How Restaurants Can Take Advantage of the Wild Energy Market
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It's not just eggs. Rising inflation has affected the price of nearly everything in the last year, from meat and alcohol to airfare. (Though, eggs are probably most notable; in January, the price of eggs was more than 70 percent higher than a year prior.)
Restaurant and hospitality professionals know that fluctuating prices are simply part of doing business, and that these changes are often out of their control. But there's one budget line item you can control: your energy spend.
As with the price of other commodities, energy prices fluctuate. Lately, these markets have been nothing short of volatile. This matters because energy spend makes up 3-5 percent of the average restaurant's operating costs.
In a volatile energy market, a restaurant business is going to benefit most from a proactive approach. Here are some of the reasons behind recent price fluctuations, and tips for how restaurants can have more control over their energy spend.
Understanding energy market volatility
The price of natural gas, which influences the price of power, more than doubled in the last half of 2022. In fact, twice last year, energy reached almost $10 per MMBtu. (MMBtu is the acronym for Metric Million British Thermal Unit, a standard unit of measurement of natural gas. You'll often see this used in updates on the price of energy.)
Looking at natural gas prices over the last year, the sharp dips and rises were due to several factors, including the extended, unplanned closure of a liquefied natural gas (lng) processing plant in June. A lack of severe winter weather resulted in energy prices dropping even further in recent months. Though this is always a possibility, it was not expected.
Taking advantage of a dip in the market
The price of natural gas is currently sitting at an extreme low compared to where it was a year ago. But what does this mean for the market going forward and for your restaurant? Will the volatility of 2022 continue, or was it a fluke? If you're responsible for a restaurant's energy decisions, you may be wondering if the best strategy is to wait for prices to drop again or to renew your contract before energy prices rise again.
While we can't see into the future and can't say for sure when higher prices will return, many in the energy industry believe that market volatility is here to stay. This is due to factors that include ever-rising energy demand, increasing LNG exports, and the broader electrification of things like vehicles, as well as heating and cooling.
According to the World Bank, global natural gas and coal prices are expected to drop overall in 2023 after hitting record highs in 2022. Despite this decline, energy prices this year will still be 75 percent above the average over the past five years.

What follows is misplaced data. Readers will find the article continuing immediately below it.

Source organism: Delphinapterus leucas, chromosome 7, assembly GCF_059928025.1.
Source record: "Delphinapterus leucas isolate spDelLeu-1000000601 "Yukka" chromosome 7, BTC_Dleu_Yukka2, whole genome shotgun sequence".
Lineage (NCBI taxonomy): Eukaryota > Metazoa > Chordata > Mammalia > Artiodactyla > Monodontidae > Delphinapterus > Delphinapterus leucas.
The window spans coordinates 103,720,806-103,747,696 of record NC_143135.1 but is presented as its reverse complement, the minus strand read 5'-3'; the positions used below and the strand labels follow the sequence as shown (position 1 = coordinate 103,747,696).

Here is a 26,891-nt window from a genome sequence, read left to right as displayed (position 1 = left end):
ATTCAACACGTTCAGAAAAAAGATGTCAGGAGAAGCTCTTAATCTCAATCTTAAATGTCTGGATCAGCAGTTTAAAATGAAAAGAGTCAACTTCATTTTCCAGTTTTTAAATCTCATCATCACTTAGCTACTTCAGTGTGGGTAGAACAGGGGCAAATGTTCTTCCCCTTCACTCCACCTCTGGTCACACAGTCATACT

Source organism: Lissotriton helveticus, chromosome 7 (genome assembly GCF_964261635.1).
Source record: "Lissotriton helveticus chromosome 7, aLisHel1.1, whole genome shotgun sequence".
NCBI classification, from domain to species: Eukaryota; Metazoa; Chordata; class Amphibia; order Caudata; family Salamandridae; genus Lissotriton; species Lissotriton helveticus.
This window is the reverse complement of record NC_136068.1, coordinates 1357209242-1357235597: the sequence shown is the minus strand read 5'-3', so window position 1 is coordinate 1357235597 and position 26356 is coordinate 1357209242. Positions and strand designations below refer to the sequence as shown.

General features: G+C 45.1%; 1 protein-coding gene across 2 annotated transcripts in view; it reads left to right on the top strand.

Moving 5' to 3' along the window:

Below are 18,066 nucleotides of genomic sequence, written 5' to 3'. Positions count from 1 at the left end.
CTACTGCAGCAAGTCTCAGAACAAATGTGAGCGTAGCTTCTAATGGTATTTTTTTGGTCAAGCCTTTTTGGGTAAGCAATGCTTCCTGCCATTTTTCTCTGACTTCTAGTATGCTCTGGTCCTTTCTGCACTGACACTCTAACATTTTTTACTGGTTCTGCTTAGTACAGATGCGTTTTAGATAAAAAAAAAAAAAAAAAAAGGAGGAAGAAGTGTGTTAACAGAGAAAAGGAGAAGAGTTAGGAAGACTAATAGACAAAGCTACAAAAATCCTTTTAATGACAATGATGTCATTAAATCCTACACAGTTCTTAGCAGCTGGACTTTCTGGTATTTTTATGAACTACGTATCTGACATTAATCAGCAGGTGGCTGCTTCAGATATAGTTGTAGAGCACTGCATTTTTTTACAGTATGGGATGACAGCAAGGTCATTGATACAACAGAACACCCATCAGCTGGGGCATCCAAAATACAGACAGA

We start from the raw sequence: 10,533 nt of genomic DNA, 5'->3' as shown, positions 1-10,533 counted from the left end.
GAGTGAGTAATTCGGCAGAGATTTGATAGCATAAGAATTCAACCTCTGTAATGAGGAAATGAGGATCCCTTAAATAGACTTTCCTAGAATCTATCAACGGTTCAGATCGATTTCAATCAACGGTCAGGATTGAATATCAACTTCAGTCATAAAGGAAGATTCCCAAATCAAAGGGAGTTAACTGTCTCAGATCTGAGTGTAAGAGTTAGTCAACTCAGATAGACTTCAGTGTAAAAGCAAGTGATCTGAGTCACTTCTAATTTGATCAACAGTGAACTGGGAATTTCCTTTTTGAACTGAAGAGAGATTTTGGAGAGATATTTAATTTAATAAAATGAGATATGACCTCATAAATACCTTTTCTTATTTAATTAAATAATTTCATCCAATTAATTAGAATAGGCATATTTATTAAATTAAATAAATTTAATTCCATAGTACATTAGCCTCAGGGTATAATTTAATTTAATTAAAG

The good news? Unlike eggs, you can lock in the price of your energy. And current low prices offer a big opportunity. By working with your energy partner on your strategy ahead of time, you can make decisions quickly when the market is most favorable. Restaurants that locked in their rate when the market was lower than it is today know all too well the benefits of being proactive.
In collaboration with my team's market experts, I've helped educate my restaurant customers to spot opportunities and make moves at the right time. One customer—a restaurant located in northeast Ohio—was seeking more control over their energy costs, which represented a significant portion of their overall operating expenses. Another customer, with two restaurant locations in central Ohio, wanted greater insight into changes in the market. Both were able to save money by taking a proactive approach to energy management.
By partnering with an energy supplier that has strong market expertise, you can take advantage of proactive market monitoring and adjust your strategy over time.
Taking control of your energy costs
Another effective energy strategy for restaurants? Efficiency. About half of your restaurant energy bill is driven by your energy demand, which is a measurement of your largest interval of power used during the billing period. (Consumption, on the other hand, is a measurement of the total quantity of power you used during that billing period.)
The demand you're billed for is the peak amount of power used at any one time during your billing period. You aren't charged for demand during the times when you're using less than the peak amount. Energy efficiency efforts typically help you save money by lowering the demand required to run your operations. In turn, being able to flex your energy load through efficiency solutions is one of the simplest ways to reduce your energy spend.
To get started with an effective energy efficiency strategy, it's important to understand your energy data. Some energy suppliers can support, or completely manage, this analysis. As for quick swaps that will make a major impact, consider retrofitting your restaurant(s) with LED lighting. Today's LED lights are even more energy efficient, consuming up to 90 percent less energy than incandescent bulbs.
The perks of being proactive
When managing your energy contract, procrastination is not your friend. In fact, you may want to consider your options long before your energy contract is up for renewal. Future energy prices fluctuate. During periods of volatility, “waiting it out” may seem like the most appealing (and smart) choice.
It's important to work with an energy supplier who offers contract options of multiple lengths and is proactively monitoring and modeling the market to further optimize energy strategies. Adding certainty to your restaurant operating budget by locking in your rate is not only doable, but highly recommended based on current market trends.